An Oak Harbor native and newcomer will change the makeup of Oak Harbor City Council, but perhaps not the culture.
Neither Jim Woess-ner nor Bill Larsen have plans to shake things up, but they hope to join the council on its current path and help guide the city’s efforts in areas that are important to them.
The two men are running unopposed in November. They will replace long-time councilmen Jim Campbell and Danny Paggao, who both announced early this year that they aren’t seeking reelection.
Woessner was born and raised and graduated in Oak Harbor. He and his late wife, Joan, raised two sons here. He’s a real estate broker and owner of the Sears store in Oak Harbor.
Woessner was involved in many community service endeavors over the years, including the North Whidbey Lions Club and Oak Harbor Rotary. He and real estate broker Craig McKenzie own Hydros for Heroes, the hydroplane races held in the city in August.
“I’m doing this to serve the town,” he said. “Hopefully to contribute and leave the place a little better.”
Larsen has lived on Whidbey Island since 2009 and in Oak Harbor the past couple of years. He and his wife have a son and identical twin daughters. He retired from the Navy after 21 years and continues to work as a substance abuse counselor at the Naval Health Clinic on base.
Larsen was previously a commissioner for the Port of Coupeville. He said the commissioners and staff accomplished a lot in a relatively short time.
Larsen said he sees the current city council as a proactive and well-functioning body that’s free from turmoil; he said he’s impressed at how council members can disagree with one another and remain civil.
“I have three small kids at home,” he said. “I have a lot of drama at home. I wasn’t looking for additional drama.”
Woessner said a priority as councilman is Windjammer Park. The city plans improvements, including the addition of a splash park, as part of the sewage plant treatment project; the city doesn’t have funding identified for improvements to the rest of the park or firm plans.
Woessner said it’s time to make substantial improvements to the park.
“We have an opportunity to do something that will make the town better for generations,” he said.
For example, he said, the swimming lagoon is past its prime and should be replaced. He said he wants the park to be a more inviting place for events and community gatherings.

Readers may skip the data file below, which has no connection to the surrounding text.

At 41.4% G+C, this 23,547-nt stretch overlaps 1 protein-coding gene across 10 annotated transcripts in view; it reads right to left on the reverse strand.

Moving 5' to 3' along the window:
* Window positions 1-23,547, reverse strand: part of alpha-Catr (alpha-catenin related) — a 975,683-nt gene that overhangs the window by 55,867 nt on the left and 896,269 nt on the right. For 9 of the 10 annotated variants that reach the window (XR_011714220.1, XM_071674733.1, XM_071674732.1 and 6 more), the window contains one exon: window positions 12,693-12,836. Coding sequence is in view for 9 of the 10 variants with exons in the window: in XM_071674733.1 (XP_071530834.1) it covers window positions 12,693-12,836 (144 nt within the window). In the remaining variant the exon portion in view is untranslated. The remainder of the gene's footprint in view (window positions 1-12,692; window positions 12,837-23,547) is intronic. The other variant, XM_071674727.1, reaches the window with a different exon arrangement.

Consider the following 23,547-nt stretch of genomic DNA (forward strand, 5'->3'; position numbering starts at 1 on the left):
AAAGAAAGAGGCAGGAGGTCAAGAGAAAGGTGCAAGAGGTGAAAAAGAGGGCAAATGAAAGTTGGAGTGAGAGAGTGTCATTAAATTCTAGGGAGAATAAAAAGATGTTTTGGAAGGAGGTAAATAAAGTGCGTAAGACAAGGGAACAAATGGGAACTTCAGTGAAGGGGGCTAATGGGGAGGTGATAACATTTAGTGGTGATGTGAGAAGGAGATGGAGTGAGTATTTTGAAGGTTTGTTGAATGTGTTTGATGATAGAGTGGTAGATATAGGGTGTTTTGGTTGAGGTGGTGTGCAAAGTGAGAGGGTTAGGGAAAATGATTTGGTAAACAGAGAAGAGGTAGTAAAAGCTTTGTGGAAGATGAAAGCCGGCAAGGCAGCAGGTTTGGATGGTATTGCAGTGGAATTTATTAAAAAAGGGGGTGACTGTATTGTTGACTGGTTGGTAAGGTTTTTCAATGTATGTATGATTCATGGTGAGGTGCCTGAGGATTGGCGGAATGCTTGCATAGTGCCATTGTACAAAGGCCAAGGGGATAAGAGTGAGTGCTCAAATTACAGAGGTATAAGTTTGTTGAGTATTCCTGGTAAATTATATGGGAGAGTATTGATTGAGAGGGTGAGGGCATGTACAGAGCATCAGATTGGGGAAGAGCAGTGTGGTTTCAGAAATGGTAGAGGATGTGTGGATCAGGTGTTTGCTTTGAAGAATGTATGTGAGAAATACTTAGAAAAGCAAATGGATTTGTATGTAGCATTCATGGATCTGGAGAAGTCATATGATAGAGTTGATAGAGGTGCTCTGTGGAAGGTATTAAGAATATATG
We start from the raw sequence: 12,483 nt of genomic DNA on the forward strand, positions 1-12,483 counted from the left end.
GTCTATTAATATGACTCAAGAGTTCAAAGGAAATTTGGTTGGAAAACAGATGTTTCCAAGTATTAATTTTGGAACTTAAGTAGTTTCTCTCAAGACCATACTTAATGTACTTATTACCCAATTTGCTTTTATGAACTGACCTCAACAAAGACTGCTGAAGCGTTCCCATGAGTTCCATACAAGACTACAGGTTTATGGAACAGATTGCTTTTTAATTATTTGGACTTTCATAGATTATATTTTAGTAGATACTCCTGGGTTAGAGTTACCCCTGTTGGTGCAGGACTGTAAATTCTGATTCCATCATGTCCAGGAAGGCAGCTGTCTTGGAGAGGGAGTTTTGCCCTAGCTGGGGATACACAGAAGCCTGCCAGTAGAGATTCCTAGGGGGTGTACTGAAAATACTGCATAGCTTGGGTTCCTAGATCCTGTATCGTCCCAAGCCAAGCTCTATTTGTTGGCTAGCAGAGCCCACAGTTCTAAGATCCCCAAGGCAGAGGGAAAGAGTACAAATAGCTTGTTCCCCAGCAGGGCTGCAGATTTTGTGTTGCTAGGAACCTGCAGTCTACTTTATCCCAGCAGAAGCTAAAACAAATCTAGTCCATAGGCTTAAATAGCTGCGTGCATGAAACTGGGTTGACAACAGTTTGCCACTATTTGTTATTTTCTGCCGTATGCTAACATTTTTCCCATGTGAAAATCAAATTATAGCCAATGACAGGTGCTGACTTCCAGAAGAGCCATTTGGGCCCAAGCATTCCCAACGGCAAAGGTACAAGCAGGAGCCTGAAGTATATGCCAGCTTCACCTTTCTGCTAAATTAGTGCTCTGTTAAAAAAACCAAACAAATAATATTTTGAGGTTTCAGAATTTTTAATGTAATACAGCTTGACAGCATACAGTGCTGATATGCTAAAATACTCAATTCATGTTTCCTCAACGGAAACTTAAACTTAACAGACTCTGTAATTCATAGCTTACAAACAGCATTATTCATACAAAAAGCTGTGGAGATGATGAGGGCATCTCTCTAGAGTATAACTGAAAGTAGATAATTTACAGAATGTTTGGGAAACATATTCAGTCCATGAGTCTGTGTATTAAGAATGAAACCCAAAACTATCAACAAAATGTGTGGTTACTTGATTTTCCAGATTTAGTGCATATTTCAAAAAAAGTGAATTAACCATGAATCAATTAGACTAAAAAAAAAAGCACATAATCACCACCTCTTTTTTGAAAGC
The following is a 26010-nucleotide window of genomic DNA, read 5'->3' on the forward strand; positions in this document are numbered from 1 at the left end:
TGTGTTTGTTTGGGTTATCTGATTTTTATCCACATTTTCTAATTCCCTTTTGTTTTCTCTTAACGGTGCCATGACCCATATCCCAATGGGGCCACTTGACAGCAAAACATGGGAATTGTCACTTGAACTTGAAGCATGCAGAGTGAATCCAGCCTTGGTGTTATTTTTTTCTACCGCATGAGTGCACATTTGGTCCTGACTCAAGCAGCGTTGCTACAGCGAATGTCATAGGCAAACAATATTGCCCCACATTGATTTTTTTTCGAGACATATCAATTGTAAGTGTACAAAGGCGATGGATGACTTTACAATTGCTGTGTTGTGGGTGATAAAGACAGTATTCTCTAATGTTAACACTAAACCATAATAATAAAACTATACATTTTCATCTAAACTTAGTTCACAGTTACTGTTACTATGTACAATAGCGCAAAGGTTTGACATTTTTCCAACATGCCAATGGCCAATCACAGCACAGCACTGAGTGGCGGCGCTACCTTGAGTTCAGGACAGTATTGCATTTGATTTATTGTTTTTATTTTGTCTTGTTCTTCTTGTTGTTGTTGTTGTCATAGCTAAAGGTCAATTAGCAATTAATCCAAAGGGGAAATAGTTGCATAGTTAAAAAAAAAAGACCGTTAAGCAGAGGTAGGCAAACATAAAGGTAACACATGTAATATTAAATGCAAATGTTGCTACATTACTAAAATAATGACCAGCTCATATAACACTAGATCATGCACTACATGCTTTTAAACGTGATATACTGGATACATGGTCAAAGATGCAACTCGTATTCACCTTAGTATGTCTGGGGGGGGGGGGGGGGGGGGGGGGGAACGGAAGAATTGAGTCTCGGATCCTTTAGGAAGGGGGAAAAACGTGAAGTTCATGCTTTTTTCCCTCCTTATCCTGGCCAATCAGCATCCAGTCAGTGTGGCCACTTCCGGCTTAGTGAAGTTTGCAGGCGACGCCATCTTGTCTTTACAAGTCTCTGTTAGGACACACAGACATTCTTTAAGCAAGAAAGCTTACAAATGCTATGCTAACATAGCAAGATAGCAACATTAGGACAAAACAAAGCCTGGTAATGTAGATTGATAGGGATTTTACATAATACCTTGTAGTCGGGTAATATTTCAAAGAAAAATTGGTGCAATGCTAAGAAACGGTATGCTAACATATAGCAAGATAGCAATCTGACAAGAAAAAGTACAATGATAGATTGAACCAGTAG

“It’s all got to be about family and kids,” he said.
Larsen said one of his top concerns is homelessness. He said there’s “a lot of great things” happening to combat the problem on the community level.
The Whidbey Homeless Coalition received grant funding through Island County for an overnight shelter, called the Haven, in Oak Harbor. Until a permanent site is found, the shelter operates out of church halls on a rotating bases using a two-person paid staff and a legion of volunteers.
Larsen said he wants to see if the city can also help with the issue.
“I know that government isn’t always the answer,” he said, “but it can be part of the solution.”
Woessner and Larsen agree with the council stance on Wright’s Crossing, a proposed, large-scale, affordable housing project south of the city. The council approved a resolution supporting further review of Wright’s Crossing’s application to the county for an expansion of the city’s urban growth area, or UGA, to include property south of the city.
Larsen said a lack of affordable housing is a problem, and Wright’s Crossing might be part of the solution. He said it’s worth exploring, though he has many questions about the proposal.
Larsen said the city should also look at other ideas, such as finding ways to entice construction companies to build more affordable housing in the city.
“I think there’s a combination of things we can do to address the issue,” he said.
As a land developer, Woessner said he understands better than most the sizable regulatory hurdles facing Wright’s Crossing. He said he’s frustrated with the state Growth Man-agement Act, which controls the expansion of city limits through a process that involves urban growth areas; the purpose is to control urban sprawl.
“It shouldn’t be up to somebody sitting in Olympia to decide what’s best for our community,” he said.
Woessner served on an affordable housing task force set up by Island County Commissioner Jill Johnson and Oak Harbor Mayor Bob Severns. He said the group came up with a list of ideas for helping with the problem; he hopes the city considers the ideas, such as changing code to allow for accessory dwelling units or adjusting zoning to allow more flexibility in building.
“I think the city has some opportunities to make changes that will help with the issue,” he said.